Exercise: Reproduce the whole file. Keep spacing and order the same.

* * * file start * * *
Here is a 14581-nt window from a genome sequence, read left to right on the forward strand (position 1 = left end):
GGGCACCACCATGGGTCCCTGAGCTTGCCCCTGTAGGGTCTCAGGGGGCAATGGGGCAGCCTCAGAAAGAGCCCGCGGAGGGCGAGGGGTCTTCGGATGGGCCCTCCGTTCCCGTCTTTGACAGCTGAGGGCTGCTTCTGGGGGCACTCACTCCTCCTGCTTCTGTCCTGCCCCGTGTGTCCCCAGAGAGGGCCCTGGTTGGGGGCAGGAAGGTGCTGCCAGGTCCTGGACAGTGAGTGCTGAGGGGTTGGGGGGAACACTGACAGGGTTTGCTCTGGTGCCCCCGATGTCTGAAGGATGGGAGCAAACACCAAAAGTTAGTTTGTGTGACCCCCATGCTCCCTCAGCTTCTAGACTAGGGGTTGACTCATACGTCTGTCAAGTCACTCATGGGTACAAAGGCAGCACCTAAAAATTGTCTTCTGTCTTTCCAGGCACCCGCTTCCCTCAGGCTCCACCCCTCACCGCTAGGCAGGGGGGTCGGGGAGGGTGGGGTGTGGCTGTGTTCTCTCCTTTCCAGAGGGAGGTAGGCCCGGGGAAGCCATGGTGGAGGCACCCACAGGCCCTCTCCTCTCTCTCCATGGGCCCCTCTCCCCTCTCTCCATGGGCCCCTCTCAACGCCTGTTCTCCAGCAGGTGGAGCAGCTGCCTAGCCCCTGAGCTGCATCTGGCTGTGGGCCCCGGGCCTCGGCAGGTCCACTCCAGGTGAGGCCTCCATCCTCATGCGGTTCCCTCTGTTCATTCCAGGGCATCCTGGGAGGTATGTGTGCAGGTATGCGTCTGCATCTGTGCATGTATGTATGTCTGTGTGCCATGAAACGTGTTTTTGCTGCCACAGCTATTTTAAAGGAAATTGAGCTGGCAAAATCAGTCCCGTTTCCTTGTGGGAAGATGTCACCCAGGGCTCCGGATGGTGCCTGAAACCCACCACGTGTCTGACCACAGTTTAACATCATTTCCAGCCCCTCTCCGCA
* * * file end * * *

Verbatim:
Here is a 14581-nt window from a genome sequence, read left to right on the forward strand (position 1 = left end):
GGGCACCACCATGGGTCCCTGAGCTTGCCCCTGTAGGGTCTCAGGGGGCAATGGGGCAGCCTCAGAAAGAGCCCGCGGAGGGCGAGGGGTCTTCGGATGGGCCCTCCGTTCCCGTCTTTGACAGCTGAGGGCTGCTTCTGGGGGCACTCACTCCTCCTGCTTCTGTCCTGCCCCGTGTGTCCCCAGAGAGGGCCCTGGTTGGGGGCAGGAAGGTGCTGCCAGGTCCTGGACAGTGAGTGCTGAGGGGTTGGGGGGAACACTGACAGGGTTTGCTCTGGTGCCCCCGATGTCTGAAGGATGGGAGCAAACACCAAAAGTTAGTTTGTGTGACCCCCATGCTCCCTCAGCTTCTAGACTAGGGGTTGACTCATACGTCTGTCAAGTCACTCATGGGTACAAAGGCAGCACCTAAAAATTGTCTTCTGTCTTTCCAGGCACCCGCTTCCCTCAGGCTCCACCCCTCACCGCTAGGCAGGGGGGTCGGGGAGGGTGGGGTGTGGCTGTGTTCTCTCCTTTCCAGAGGGAGGTAGGCCCGGGGAAGCCATGGTGGAGGCACCCACAGGCCCTCTCCTCTCTCTCCATGGGCCCCTCTCCCCTCTCTCCATGGGCCCCTCTCAACGCCTGTTCTCCAGCAGGTGGAGCAGCTGCCTAGCCCCTGAGCTGCATCTGGCTGTGGGCCCCGGGCCTCGGCAGGTCCACTCCAGGTGAGGCCTCCATCCTCATGCGGTTCCCTCTGTTCATTCCAGGGCATCCTGGGAGGTATGTGTGCAGGTATGCGTCTGCATCTGTGCATGTATGTATGTCTGTGTGCCATGAAACGTGTTTTTGCTGCCACAGCTATTTTAAAGGAAATTGAGCTGGCAAAATCAGTCCCGTTTCCTTGTGGGAAGATGTCACCCAGGGCTCCGGATGGTGCCTGAAACCCACCACGTGTCTGACCACAGTTTAACATCATTTCCAGCCCCTCTCCGCA